The climate impact of beef could be reduced by as much as 60% if cities worked together to change global supply chains.
That’s according to think tank Green Alliance, which says co-operation on the national and international levels is required to reduce the environmental damages caused by meat from cows, which is responsible for almost a tenth of global emissions.
It notes Paris has committed to cutting meat in its public procurement by a fifth before 2020 and calls for other cities to do the same, as well as collaborating on other high emitting sectors like car manufacturing, rice production, electronics, shipping and aviation.
Green Alliance claims cities could help cut up to twice as many emissions as they currently are if this happened.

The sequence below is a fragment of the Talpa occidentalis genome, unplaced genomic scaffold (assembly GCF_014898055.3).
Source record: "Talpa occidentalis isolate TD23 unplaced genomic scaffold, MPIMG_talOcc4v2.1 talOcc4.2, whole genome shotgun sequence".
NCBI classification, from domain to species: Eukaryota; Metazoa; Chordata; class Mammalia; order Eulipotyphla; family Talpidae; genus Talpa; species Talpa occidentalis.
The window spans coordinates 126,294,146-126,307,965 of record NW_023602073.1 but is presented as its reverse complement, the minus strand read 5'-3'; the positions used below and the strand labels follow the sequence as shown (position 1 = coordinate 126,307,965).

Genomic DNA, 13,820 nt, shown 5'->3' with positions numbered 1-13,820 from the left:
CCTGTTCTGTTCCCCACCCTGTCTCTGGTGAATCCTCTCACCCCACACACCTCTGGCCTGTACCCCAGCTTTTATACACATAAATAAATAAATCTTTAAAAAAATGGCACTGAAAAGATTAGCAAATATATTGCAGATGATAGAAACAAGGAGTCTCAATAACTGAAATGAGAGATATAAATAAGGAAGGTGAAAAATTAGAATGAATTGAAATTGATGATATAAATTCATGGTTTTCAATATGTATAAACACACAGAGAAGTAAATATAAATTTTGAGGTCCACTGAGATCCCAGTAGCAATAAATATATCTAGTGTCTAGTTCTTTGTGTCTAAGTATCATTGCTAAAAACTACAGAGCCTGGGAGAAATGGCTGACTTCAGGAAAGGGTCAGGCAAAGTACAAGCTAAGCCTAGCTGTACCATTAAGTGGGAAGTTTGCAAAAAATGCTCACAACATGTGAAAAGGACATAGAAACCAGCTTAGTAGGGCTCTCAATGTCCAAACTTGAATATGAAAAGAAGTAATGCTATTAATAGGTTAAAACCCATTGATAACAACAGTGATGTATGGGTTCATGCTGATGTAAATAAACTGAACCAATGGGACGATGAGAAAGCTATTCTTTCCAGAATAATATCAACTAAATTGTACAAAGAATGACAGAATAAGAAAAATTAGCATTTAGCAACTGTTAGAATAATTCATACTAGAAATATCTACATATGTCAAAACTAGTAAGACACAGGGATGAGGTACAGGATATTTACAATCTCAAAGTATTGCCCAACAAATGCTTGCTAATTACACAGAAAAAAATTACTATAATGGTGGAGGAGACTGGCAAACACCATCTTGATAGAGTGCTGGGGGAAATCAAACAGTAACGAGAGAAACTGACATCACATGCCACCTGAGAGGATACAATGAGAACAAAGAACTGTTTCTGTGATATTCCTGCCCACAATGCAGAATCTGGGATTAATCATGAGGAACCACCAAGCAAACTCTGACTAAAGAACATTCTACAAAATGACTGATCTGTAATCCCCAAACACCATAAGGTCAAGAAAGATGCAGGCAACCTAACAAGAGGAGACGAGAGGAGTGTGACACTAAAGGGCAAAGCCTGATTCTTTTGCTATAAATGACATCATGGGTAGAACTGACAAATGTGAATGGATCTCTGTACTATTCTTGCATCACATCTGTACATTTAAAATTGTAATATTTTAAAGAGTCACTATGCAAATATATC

The organisation suggests greater joint purchasing power could support the uptake of sustainable plant-based meat alternatives through large scale public and corporate procurement in this way.
It also says more co-operation between research institutions is needed – with the right funding it believes this could help to commercialise low carbon beef production, which uses selective breeding and new feeds to lower the methane emissions from cows by up to 80%.
Caterina Brandmayr, one of the authors of the report, said: “Tackling the impacts of consumption beyond their own borders gives cities new scope to lead on climate action and ensure they’re doing all they can to limit global temperature rise to 1.5°C.
“Beef production is a great example of how cities could join together to cut carbon in global supply chains.”